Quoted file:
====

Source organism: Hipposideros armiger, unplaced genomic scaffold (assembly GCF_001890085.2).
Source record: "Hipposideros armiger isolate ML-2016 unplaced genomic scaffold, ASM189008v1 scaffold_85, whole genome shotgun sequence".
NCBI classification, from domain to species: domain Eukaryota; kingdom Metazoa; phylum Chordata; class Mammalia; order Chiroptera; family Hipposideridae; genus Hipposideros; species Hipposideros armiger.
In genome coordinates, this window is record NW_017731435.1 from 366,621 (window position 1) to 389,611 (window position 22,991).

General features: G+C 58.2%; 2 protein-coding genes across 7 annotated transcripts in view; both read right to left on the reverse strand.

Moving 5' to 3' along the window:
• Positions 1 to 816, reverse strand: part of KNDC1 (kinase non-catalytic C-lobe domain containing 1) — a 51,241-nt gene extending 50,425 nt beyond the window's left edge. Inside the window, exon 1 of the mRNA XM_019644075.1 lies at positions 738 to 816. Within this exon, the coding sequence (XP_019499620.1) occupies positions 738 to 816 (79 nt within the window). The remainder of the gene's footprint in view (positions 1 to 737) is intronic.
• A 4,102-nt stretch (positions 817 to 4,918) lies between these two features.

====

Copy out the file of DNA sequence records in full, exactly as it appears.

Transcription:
Source organism: Hipposideros armiger, unplaced genomic scaffold (assembly GCF_001890085.2).
Source record: "Hipposideros armiger isolate ML-2016 unplaced genomic scaffold, ASM189008v1 scaffold_85, whole genome shotgun sequence".
NCBI classification, from domain to species: domain Eukaryota; kingdom Metazoa; phylum Chordata; class Mammalia; order Chiroptera; family Hipposideridae; genus Hipposideros; species Hipposideros armiger.
In genome coordinates, this window is record NW_017731435.1 from 366,621 (window position 1) to 389,611 (window position 22,991).

General features: G+C 58.2%; 2 protein-coding genes across 7 annotated transcripts in view; both read right to left on the reverse strand.

Moving 5' to 3' along the window:
• Positions 1 to 816, reverse strand: part of KNDC1 (kinase non-catalytic C-lobe domain containing 1) — a 51,241-nt gene extending 50,425 nt beyond the window's left edge. Inside the window, exon 1 of the mRNA XM_019644075.1 lies at positions 738 to 816. Within this exon, the coding sequence (XP_019499620.1) occupies positions 738 to 816 (79 nt within the window). The remainder of the gene's footprint in view (positions 1 to 737) is intronic.
• A 4,102-nt stretch (positions 817 to 4,918) lies between these two features.